I know that there is that little -noexit switch for PowerShell.

Is there anyway of staying in the shell without using that switch?

In other words, I want a script command(s) that executes then leaves the shell open.

  • To be (even) more specific: User right-clicks on the skript, chooses "Run in Powershell" from context-menu, skript executes and leaves shell open. – rhavin Feb 20 '12 at 14:41
  • you need to change context-menu luncher adding -noexit – CB. Feb 20 '12 at 14:44
  • Cristian, that's obviously NOT from within the skript. – rhavin Feb 20 '12 at 14:47
up vote 12 down vote accepted

This script will not exit if you run it without arguments, e.g. by double-clicking on it:

param($Work)

# restart PowerShell with -noexit, the same script, and 1
if (!$Work) {
    powershell -noexit -file $MyInvocation.MyCommand.Path 1
    return
}

# now the script does something
# this script just outputs this:
'I am not exiting'
  • I though about posting this hack. Same technique as the UAC elevation hack. Not pretty, but it works. – Andy Arismendi Feb 20 '12 at 17:46

You basically have 3 options to prevent the PowerShell Console window from closing, that I describe in more detail on my blog post.

  1. One-time Fix: Run your script from the PowerShell Console, or launch the PowerShell process using the -NoExit switch. e.g. PowerShell -NoExit "C:\SomeFolder\SomeScript.ps1"
  2. Per-script Fix: Add a prompt for input to the end of your script file. e.g. Read-Host -Prompt "Press Enter to exit"
  3. Global Fix: Change your registry key to always leave the PowerShell Console window open after the script finishes running.

See my blog for more information on which registry keys to modify.

Sounds like you are looking for option #1 or #3.

Have you tried

$host.enternestedprompt()

That will stop execution and drop them to a nested prompt. When they exit that prompt, then the script will finish and the window will close.

  • This is an interesting hack. I like it, always wondered what that method did... – Andy Arismendi Feb 20 '12 at 17:43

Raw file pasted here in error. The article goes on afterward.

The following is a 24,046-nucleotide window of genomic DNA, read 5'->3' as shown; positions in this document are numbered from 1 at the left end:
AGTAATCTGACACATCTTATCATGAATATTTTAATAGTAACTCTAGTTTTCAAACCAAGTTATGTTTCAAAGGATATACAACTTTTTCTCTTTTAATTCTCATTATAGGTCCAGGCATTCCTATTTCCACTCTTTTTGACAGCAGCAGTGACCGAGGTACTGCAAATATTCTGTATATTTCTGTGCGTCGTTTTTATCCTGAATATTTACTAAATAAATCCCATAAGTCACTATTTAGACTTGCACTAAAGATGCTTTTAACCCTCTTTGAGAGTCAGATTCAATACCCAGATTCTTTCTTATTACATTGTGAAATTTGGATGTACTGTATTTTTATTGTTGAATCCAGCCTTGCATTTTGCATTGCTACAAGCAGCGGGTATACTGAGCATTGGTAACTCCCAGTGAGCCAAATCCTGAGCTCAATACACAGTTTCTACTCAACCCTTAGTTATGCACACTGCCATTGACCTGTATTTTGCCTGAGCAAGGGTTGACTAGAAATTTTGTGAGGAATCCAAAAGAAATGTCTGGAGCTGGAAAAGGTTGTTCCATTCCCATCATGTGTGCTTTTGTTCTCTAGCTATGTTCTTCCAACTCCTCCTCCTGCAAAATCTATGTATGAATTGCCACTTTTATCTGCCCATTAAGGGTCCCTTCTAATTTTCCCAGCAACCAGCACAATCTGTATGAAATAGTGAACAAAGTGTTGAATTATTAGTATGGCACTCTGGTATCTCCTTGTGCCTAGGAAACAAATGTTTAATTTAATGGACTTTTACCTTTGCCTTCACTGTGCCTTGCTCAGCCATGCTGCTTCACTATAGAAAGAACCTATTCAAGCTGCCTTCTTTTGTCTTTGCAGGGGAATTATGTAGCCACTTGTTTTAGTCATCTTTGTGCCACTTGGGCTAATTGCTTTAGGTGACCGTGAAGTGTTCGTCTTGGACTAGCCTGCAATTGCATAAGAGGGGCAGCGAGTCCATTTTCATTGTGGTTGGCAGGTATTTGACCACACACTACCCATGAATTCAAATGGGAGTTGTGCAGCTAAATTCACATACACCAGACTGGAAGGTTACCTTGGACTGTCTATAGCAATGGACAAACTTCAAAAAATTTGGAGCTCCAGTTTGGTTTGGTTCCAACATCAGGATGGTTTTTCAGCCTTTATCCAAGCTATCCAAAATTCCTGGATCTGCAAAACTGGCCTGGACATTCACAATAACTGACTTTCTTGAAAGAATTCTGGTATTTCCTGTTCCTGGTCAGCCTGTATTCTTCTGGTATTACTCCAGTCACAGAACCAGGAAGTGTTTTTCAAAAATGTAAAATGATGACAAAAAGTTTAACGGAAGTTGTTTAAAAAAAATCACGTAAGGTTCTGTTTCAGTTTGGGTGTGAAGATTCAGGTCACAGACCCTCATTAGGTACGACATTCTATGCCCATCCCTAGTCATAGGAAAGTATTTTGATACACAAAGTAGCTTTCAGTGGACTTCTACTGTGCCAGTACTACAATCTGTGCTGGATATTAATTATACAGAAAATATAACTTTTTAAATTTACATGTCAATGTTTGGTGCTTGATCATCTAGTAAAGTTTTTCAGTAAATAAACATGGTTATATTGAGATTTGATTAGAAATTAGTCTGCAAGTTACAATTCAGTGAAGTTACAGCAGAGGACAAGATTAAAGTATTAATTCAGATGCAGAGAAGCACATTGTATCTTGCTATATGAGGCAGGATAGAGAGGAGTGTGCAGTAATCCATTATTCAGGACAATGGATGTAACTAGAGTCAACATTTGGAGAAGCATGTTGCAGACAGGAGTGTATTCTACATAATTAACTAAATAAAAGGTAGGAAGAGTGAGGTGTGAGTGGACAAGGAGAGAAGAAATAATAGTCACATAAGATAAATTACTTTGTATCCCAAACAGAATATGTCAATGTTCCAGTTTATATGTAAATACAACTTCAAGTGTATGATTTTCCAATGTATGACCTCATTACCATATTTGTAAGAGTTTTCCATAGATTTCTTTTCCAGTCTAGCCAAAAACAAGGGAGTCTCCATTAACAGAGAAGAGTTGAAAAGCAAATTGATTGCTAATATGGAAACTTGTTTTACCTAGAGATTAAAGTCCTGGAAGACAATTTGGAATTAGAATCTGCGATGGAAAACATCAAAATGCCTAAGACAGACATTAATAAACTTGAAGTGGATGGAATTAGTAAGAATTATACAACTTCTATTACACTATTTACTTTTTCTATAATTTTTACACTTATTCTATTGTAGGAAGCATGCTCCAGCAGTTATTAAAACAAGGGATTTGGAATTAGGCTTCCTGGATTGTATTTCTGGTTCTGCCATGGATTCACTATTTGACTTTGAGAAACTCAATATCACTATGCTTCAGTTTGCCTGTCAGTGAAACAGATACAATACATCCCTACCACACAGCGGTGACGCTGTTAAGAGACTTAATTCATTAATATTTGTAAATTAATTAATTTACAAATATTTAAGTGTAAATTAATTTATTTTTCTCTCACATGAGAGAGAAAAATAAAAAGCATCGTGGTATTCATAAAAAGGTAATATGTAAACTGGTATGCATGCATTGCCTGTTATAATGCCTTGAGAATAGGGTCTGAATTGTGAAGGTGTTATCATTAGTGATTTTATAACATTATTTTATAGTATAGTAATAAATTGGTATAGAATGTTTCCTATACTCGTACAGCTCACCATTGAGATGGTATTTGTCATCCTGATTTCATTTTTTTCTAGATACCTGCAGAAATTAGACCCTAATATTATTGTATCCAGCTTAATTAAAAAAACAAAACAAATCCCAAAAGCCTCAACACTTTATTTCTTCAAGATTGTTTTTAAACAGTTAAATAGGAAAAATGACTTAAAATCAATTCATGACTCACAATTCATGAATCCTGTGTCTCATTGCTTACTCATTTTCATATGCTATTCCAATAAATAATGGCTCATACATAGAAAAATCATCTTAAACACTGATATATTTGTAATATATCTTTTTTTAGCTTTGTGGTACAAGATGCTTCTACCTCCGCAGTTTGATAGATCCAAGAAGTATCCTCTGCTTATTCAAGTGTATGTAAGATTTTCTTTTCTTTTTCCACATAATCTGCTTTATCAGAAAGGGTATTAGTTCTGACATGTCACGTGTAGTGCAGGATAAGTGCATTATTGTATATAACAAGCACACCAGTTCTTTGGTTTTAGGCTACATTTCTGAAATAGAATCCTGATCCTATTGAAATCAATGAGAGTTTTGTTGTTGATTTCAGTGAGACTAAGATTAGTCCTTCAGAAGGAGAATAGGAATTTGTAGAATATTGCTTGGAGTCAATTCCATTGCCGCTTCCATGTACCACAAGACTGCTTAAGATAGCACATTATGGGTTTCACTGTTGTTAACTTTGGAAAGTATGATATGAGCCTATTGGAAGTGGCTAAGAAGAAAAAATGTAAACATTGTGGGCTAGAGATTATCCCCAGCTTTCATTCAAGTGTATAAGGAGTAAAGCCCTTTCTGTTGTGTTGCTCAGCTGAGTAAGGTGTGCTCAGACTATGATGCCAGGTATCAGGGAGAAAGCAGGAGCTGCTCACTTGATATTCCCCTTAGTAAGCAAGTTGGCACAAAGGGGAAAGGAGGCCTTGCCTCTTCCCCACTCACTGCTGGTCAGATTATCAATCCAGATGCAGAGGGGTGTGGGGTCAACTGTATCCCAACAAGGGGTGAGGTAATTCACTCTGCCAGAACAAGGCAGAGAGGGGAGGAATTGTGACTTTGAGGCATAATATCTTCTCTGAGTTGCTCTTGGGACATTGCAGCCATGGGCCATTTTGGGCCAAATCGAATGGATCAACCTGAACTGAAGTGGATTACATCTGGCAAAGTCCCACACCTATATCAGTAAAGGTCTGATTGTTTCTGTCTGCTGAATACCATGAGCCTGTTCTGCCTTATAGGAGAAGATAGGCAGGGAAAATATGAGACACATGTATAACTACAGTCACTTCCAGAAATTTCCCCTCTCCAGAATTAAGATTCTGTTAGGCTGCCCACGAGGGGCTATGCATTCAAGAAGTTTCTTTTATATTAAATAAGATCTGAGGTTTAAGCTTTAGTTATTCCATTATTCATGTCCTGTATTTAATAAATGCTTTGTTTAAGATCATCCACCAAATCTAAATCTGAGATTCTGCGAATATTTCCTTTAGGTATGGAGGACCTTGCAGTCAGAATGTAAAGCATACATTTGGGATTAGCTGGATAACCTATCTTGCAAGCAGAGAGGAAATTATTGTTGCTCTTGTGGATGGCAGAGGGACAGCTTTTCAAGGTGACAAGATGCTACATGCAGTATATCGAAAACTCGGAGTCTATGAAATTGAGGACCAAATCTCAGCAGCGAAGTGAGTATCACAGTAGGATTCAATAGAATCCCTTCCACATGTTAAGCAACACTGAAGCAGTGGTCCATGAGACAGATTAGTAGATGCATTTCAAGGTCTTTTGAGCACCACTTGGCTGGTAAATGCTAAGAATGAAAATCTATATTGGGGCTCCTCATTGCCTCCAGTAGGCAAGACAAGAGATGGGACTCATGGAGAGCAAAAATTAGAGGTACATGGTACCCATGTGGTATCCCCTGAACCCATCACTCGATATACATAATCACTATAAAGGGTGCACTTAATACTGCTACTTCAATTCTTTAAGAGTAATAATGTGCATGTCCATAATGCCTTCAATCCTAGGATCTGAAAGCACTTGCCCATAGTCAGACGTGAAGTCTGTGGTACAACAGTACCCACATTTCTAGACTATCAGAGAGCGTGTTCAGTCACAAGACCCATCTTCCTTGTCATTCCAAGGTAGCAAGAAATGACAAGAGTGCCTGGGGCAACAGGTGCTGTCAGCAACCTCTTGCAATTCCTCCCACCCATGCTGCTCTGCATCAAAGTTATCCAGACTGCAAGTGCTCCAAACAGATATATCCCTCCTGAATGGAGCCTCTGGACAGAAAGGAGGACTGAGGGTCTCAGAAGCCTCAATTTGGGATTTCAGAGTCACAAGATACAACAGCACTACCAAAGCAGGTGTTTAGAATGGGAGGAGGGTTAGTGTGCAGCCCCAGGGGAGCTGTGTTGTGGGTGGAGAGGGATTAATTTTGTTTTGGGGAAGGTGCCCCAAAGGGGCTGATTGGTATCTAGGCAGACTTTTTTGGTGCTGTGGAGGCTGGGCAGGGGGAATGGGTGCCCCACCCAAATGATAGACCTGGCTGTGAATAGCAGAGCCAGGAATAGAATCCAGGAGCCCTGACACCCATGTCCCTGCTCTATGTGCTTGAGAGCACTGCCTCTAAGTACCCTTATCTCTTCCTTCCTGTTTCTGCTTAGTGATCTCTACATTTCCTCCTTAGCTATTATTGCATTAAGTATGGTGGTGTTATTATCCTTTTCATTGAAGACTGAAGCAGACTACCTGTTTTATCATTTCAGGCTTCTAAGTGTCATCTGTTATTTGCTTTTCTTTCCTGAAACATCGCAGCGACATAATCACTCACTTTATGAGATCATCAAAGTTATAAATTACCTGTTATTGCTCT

• 2
    I just noticed the question is also tagged powershell-remoting. If the script in question is running as a job on a remote system, that hack will not work. – mjolinor Feb 20 '12 at 17:57
"do stuff"
Pause

Yes, just like commandline -- output:

do stuff
Press Enter to continue...:
  • And how should the user use the powershell-window afterwards for entering commands? – rhavin Dec 23 '13 at 3:49

The while loop at the end of this trivial script prompts me for a command and executes it. It runs with the environment of the script, so it is possible to check the values of variables. Entering "exit" terminates the loop when it is executed.

# Do something.

cd D:\temp
$current_directory = $(pwd)
dir

write-host  # Just add a little space after the dir

# Stay in the shell and execute commands.

while ($TRUE) {
  $cmd = Read-Host "PS $(pwd)"
  if ($cmd[0] -eq '"') { iex "& $cmd" } 
    else { iex $cmd }
}

I'm sure that others will be able to share some refinements, but this is a start. Regards.

I'm not aware of a command you could run in the script that would prevent the shell from exiting if it had not been invoked using the -noexit command.

I typically use Read-Host "Press ENTER to continue" at the end if I don't want the shell to close. However this won't prevent the shell from closing after you press enter if it had not been started with -noexit.

  • So, thats unfortunately NOT what i need. – rhavin Feb 20 '12 at 14:48
  • noexit changes the way PowerShell.exe initializes much like cmd.exe /k. Once it has been initialized one way I don't think it can be changed. – Andy Arismendi Feb 20 '12 at 15:00

Like this?

PowerShell -File  c:\myscript.ps1 -NoExit
  • No, that still would exit PS if i click the file containing your line. I need a way from WITHIN a skript to stop the CURRENT session from exiting. – rhavin Feb 20 '12 at 14:39
  • 1
    Read Andy answer! – CB. Feb 20 '12 at 14:40

Not to revive a 6-year-old thread or anything, but it should be noted to anyone reading that you can end your script with

Stop-Process -processname regedit

if you have the registry tweak (global fix) enabled and actually want to run an automatically-closing script.

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